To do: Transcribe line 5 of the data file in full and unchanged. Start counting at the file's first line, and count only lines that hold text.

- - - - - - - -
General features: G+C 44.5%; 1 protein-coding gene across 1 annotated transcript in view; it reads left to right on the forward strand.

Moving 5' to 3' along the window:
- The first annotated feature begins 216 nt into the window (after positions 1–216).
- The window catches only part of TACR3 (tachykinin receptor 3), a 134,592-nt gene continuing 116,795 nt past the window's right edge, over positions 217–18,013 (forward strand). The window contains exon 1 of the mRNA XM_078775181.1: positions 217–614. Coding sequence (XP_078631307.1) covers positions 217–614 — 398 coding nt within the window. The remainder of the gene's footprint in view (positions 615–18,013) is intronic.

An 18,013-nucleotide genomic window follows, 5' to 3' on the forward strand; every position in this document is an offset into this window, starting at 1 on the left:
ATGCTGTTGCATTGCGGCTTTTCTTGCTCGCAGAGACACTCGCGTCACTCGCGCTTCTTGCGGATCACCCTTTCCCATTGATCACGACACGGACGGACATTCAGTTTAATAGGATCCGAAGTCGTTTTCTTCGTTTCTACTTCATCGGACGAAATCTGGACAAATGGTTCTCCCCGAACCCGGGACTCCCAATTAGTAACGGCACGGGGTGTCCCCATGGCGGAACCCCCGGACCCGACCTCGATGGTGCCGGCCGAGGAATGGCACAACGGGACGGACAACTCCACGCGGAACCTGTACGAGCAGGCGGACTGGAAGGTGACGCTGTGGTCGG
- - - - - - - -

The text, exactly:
An 18,013-nucleotide genomic window follows, 5' to 3' on the forward strand; every position in this document is an offset into this window, starting at 1 on the left: